How to Avoid Probate

My post yesterday focused on when probate is necessary. As I discussed, probate is required whenever a person dies owning property in his or her name alone. There are several downsides to probate, namely, the time and expense to your heirs and the potential for creditor claims and disputes by disgruntled family members. Therefore, when planning your estate, trying to avoid probate is something that makes a lot of sense in most cases. How you do that is the subject of today’s post.

There are a few primary mechanisms for avoiding probate. Each has its advantages and disadvantages. It’s best to consult with a knowledgable estate planning attorney to determine which strategy is right for you based on your goals as well as your personal and financial circumstances.

One way of avoiding probate is through the use of beneficiary designations and transfer-on-death deeds. Beneficiary designations refer to naming one or more individuals who receive the proceeds of your life insurance policies, bank accounts, 401(k) or IRAs and pensions upon your death. Typically, this costs nothing and is accomplished by filling out a simple form provided by the financial institution. A relatively new phenomenon, transfer-on-death deeds are used to pass down your house or other real property without going through probate. Transfer-on-death deeds are recorded in the county land records like a normal deed; however, as the name implies, the deed does not take effect until after your death. All your heirs have to do is file a short affidavit within 9 months after you pass away. The advantage of beneficiary designations and transfer-on-death deeds is their simplicity. Yet, this method of avoiding probate may only work well for small, simple estates — as it does not give you the ability to minimize or eliminate estate taxes or to control the manner in which your heirs receive their inheritance (meaning they are free to spend it however they choose).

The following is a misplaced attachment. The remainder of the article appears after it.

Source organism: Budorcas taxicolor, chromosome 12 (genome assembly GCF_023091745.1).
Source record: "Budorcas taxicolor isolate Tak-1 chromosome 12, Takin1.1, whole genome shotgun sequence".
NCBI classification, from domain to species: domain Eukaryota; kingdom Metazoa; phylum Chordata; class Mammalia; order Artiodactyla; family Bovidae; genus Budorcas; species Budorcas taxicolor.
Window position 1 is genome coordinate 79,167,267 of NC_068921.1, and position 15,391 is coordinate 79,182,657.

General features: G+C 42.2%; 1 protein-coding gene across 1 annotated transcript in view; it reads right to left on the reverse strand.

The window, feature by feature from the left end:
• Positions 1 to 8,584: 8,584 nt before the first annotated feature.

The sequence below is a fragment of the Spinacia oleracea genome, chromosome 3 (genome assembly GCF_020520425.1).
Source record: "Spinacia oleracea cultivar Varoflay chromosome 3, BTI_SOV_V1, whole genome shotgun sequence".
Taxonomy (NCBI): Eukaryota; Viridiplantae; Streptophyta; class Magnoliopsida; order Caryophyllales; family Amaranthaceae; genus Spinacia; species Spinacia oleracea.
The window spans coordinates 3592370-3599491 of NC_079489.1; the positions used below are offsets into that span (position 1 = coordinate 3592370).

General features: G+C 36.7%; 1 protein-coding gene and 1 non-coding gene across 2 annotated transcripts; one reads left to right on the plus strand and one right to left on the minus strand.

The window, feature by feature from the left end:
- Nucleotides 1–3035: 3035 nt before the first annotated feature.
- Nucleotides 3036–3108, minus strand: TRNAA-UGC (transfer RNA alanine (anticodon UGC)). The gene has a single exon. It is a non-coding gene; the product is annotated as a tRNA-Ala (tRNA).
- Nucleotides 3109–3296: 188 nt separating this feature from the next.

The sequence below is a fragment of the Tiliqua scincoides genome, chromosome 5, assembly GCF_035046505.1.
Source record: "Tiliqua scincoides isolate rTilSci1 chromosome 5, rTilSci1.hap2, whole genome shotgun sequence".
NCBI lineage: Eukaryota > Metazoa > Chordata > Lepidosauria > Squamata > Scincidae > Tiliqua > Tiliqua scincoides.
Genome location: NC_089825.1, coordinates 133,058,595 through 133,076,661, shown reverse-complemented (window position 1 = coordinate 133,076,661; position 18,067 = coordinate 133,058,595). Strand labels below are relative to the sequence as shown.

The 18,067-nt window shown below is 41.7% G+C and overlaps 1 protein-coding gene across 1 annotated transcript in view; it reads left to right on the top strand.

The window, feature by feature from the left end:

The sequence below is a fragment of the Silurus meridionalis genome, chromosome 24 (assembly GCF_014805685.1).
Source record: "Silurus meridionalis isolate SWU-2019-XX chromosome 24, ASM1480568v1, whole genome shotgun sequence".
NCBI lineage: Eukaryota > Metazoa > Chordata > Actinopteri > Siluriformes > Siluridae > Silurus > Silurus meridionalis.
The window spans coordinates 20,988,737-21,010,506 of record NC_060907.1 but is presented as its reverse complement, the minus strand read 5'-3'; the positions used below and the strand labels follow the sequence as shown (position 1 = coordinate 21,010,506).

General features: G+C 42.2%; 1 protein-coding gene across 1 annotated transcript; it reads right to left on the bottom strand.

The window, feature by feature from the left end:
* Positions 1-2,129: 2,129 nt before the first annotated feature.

Another method of avoiding probate is owning your property and assets in joint tenancy. If you are married, it’s likely that you own your house this way. Title to property or accounts owned in joint tenancy usually reads, “A and B, as joint tenants with right of survivorship.” Like beneficiary designations and transfer-on-death deeds, the value of joint tenancy is its simplicity; you just need to make sure the wording shown above is on your deeds, policy forms and account signature cards. That said, there are significant drawbacks to joint tenancy. First, joint tenancy only avoids probate on the death of the first joint tenant to die; whenever the surviving joint tenant dies, their estate will go through probate. Second, and perhaps more importantly, joint tenancy can entail negative tax consequences in the form of increased capital gains taxes.

Finally, you can avoid probate by setting up a revocable living trust. Although more expensive than the other options, a revocable living trust affords the most flexibility in your estate planning. You retain full control of your property and assets while you are alive. Furthermore, if you ever become incapacitated due to Alzheimer’s disease, stroke or other illness, a successor trustee can take over and manage your finances on your behalf. Best of all, a revocable living trust permits you to decide what your heirs do with the inheritance you leave them and to protect that inheritance from lawsuits, creditors or your heirs’ ex-spouses. For instance, you could give your successor trustee full discretion in making distributions from the trust and direct that distributions be made for specific purposes, such as education or down payment on a first home.

Beneficiary designations and transfer-on-death deeds, joint tenancy and a revocable living trust all avoid probate. There is no one-size-fits-all in estate planning. A combination of these options might be used. Estate planning is highly individualized, so a knowledgable estate planning attorney can help you create an estate plan that will give you peace of mind.

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